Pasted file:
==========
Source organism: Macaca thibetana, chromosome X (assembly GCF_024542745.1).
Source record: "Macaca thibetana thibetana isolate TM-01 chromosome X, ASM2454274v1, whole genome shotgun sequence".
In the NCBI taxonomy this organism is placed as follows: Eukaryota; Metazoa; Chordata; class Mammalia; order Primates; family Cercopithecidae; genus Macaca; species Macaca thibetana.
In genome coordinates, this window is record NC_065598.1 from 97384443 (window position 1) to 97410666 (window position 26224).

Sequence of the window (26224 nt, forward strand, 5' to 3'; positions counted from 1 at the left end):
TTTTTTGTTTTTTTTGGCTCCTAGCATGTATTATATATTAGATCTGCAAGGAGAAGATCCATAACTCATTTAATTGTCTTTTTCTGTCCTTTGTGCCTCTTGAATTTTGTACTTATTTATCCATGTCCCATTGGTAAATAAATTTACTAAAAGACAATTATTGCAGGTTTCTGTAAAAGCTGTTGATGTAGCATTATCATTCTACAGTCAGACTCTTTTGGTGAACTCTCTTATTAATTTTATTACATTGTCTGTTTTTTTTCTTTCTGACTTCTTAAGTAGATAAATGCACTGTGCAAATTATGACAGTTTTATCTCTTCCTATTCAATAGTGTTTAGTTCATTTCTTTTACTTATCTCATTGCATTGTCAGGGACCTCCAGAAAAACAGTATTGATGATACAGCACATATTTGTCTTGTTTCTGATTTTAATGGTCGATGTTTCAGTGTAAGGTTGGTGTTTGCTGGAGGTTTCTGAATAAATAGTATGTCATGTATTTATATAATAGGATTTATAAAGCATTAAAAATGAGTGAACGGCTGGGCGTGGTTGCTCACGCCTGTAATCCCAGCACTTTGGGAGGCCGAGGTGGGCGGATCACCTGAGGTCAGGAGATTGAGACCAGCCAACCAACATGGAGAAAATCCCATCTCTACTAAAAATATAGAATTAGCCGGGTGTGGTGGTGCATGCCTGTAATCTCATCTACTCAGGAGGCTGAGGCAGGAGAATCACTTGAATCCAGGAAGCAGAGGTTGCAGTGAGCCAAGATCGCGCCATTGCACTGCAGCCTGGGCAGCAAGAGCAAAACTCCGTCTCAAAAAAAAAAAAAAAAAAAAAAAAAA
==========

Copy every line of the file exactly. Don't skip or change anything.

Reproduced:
Source organism: Macaca thibetana, chromosome X (assembly GCF_024542745.1).
Source record: "Macaca thibetana thibetana isolate TM-01 chromosome X, ASM2454274v1, whole genome shotgun sequence".
In the NCBI taxonomy this organism is placed as follows: Eukaryota; Metazoa; Chordata; class Mammalia; order Primates; family Cercopithecidae; genus Macaca; species Macaca thibetana.
In genome coordinates, this window is record NC_065598.1 from 97384443 (window position 1) to 97410666 (window position 26224).

Sequence of the window (26224 nt, forward strand, 5' to 3'; positions counted from 1 at the left end):
TTTTTTGTTTTTTTTGGCTCCTAGCATGTATTATATATTAGATCTGCAAGGAGAAGATCCATAACTCATTTAATTGTCTTTTTCTGTCCTTTGTGCCTCTTGAATTTTGTACTTATTTATCCATGTCCCATTGGTAAATAAATTTACTAAAAGACAATTATTGCAGGTTTCTGTAAAAGCTGTTGATGTAGCATTATCATTCTACAGTCAGACTCTTTTGGTGAACTCTCTTATTAATTTTATTACATTGTCTGTTTTTTTTCTTTCTGACTTCTTAAGTAGATAAATGCACTGTGCAAATTATGACAGTTTTATCTCTTCCTATTCAATAGTGTTTAGTTCATTTCTTTTACTTATCTCATTGCATTGTCAGGGACCTCCAGAAAAACAGTATTGATGATACAGCACATATTTGTCTTGTTTCTGATTTTAATGGTCGATGTTTCAGTGTAAGGTTGGTGTTTGCTGGAGGTTTCTGAATAAATAGTATGTCATGTATTTATATAATAGGATTTATAAAGCATTAAAAATGAGTGAACGGCTGGGCGTGGTTGCTCACGCCTGTAATCCCAGCACTTTGGGAGGCCGAGGTGGGCGGATCACCTGAGGTCAGGAGATTGAGACCAGCCAACCAACATGGAGAAAATCCCATCTCTACTAAAAATATAGAATTAGCCGGGTGTGGTGGTGCATGCCTGTAATCTCATCTACTCAGGAGGCTGAGGCAGGAGAATCACTTGAATCCAGGAAGCAGAGGTTGCAGTGAGCCAAGATCGCGCCATTGCACTGCAGCCTGGGCAGCAAGAGCAAAACTCCGTCTCAAAAAAAAAAAAAAAAAAAAAAAAAA